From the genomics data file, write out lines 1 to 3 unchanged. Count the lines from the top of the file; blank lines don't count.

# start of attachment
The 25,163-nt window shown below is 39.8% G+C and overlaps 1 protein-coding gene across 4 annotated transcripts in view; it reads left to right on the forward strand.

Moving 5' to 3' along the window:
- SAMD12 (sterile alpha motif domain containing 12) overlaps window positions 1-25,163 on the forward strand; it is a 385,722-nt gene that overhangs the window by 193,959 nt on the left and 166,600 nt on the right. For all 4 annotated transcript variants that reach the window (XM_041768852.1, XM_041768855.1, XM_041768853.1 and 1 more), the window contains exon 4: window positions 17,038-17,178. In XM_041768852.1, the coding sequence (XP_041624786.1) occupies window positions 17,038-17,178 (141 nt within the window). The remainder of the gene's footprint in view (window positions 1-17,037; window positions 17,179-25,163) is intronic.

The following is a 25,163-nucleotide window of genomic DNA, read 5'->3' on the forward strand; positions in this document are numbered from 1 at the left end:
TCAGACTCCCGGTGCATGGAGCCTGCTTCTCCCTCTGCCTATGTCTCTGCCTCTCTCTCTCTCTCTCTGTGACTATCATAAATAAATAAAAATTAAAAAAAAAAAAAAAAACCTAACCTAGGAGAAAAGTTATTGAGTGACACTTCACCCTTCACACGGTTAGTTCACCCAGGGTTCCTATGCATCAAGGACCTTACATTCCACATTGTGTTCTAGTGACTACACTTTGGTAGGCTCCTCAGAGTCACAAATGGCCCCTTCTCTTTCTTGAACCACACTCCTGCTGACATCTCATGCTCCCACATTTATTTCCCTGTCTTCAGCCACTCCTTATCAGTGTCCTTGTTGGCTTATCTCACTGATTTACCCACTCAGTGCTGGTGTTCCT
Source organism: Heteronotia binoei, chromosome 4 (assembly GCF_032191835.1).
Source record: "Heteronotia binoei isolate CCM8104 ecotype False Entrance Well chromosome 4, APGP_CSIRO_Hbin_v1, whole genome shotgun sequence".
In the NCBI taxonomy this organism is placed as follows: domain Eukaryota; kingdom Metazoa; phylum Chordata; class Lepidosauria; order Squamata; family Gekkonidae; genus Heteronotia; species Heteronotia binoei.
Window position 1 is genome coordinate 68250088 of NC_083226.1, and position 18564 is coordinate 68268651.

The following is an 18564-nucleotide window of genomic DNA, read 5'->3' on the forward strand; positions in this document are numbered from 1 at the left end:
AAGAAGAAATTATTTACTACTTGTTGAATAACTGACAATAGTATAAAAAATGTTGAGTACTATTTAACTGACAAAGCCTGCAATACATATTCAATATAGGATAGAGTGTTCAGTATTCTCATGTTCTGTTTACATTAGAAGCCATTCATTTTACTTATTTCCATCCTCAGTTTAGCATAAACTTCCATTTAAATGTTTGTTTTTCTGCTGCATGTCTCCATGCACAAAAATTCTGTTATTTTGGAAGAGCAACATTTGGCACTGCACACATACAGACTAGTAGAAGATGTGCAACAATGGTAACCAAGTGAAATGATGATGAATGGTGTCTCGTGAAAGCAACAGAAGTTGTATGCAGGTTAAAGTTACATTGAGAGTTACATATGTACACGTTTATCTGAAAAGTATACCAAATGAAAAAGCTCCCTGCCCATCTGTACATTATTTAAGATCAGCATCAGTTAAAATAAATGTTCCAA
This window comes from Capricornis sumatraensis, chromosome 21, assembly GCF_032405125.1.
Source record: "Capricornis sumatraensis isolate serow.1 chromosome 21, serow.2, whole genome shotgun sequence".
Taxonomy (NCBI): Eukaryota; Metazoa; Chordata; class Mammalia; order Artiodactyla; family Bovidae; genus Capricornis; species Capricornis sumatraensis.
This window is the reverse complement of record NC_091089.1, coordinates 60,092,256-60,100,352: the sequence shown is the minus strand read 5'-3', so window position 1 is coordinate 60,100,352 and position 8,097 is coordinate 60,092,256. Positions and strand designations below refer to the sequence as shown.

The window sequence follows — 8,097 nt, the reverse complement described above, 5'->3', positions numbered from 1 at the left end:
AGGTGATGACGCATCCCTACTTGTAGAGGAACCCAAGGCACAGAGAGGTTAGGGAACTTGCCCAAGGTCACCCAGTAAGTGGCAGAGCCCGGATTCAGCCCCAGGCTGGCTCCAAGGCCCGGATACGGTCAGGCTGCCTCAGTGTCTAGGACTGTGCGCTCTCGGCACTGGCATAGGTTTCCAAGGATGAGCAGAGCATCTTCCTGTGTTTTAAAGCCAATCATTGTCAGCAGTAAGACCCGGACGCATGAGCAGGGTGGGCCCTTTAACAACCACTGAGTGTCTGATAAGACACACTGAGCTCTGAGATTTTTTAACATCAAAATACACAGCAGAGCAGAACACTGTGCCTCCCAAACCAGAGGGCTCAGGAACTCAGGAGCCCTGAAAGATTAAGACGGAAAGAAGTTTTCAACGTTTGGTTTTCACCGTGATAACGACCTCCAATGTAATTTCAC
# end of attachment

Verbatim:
The 25,163-nt window shown below is 39.8% G+C and overlaps 1 protein-coding gene across 4 annotated transcripts in view; it reads left to right on the forward strand.

Moving 5' to 3' along the window:
- SAMD12 (sterile alpha motif domain containing 12) overlaps window positions 1-25,163 on the forward strand; it is a 385,722-nt gene that overhangs the window by 193,959 nt on the left and 166,600 nt on the right. For all 4 annotated transcript variants that reach the window (XM_041768852.1, XM_041768855.1, XM_041768853.1 and 1 more), the window contains exon 4: window positions 17,038-17,178. In XM_041768852.1, the coding sequence (XP_041624786.1) occupies window positions 17,038-17,178 (141 nt within the window). The remainder of the gene's footprint in view (window positions 1-17,037; window positions 17,179-25,163) is intronic.